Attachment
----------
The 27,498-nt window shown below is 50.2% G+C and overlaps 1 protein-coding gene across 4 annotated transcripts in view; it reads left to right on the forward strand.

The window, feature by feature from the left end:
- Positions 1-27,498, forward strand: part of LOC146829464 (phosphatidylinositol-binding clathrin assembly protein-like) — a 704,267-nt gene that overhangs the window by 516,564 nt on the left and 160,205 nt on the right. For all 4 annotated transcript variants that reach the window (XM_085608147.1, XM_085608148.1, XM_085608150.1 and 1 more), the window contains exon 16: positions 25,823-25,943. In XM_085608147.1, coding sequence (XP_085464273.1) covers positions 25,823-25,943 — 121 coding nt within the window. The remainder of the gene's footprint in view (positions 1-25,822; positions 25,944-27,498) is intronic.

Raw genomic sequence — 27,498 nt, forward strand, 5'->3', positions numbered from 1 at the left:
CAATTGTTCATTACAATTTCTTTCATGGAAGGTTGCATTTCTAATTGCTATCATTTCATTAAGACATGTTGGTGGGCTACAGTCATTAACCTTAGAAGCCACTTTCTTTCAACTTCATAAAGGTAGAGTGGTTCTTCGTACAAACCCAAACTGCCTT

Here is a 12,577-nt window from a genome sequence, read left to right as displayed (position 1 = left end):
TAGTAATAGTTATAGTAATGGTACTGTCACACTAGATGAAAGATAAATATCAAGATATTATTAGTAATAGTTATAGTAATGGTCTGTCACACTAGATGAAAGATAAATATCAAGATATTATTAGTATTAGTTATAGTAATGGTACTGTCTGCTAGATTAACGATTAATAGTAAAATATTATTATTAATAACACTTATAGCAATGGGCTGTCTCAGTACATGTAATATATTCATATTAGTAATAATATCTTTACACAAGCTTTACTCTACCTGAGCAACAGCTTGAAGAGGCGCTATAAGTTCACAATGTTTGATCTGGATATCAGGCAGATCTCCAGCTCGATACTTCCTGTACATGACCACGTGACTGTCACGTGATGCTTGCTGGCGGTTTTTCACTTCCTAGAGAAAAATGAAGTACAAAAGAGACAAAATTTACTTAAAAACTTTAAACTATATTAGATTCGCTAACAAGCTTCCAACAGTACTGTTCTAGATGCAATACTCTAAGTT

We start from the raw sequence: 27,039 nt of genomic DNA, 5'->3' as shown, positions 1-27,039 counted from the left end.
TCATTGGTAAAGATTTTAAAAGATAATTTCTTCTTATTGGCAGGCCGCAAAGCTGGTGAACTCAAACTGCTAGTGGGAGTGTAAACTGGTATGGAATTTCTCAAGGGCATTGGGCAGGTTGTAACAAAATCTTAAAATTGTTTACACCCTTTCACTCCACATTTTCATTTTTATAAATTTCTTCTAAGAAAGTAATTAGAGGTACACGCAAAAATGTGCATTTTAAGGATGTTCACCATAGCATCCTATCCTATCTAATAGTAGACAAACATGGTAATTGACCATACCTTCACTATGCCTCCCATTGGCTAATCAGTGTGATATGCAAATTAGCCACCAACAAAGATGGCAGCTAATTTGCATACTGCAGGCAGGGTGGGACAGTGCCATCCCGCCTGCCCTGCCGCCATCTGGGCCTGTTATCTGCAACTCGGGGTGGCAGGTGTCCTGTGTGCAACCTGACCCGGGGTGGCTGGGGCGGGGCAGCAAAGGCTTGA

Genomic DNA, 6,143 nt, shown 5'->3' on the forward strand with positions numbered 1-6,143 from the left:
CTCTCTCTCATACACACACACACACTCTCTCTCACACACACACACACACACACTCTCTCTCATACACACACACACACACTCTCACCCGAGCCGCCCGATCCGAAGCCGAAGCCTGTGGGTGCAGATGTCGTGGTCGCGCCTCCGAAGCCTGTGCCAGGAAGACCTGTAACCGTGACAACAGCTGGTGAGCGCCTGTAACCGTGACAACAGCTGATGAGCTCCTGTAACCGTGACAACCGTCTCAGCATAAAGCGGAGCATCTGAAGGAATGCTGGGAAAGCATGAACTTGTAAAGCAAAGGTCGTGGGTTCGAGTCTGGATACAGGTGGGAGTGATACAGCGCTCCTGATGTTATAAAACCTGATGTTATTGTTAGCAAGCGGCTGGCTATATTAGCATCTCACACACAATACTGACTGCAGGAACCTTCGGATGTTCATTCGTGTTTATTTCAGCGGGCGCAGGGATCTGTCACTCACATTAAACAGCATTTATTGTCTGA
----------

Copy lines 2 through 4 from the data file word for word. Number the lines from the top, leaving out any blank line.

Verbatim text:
The window, feature by feature from the left end:
- Positions 1-27,498, forward strand: part of LOC146829464 (phosphatidylinositol-binding clathrin assembly protein-like) — a 704,267-nt gene that overhangs the window by 516,564 nt on the left and 160,205 nt on the right. For all 4 annotated transcript variants that reach the window (XM_085608147.1, XM_085608148.1, XM_085608150.1 and 1 more), the window contains exon 16: positions 25,823-25,943. In XM_085608147.1, coding sequence (XP_085464273.1) covers positions 25,823-25,943 — 121 coding nt within the window. The remainder of the gene's footprint in view (positions 1-25,822; positions 25,944-27,498) is intronic.

Raw genomic sequence — 27,498 nt, forward strand, 5'->3', positions numbered from 1 at the left: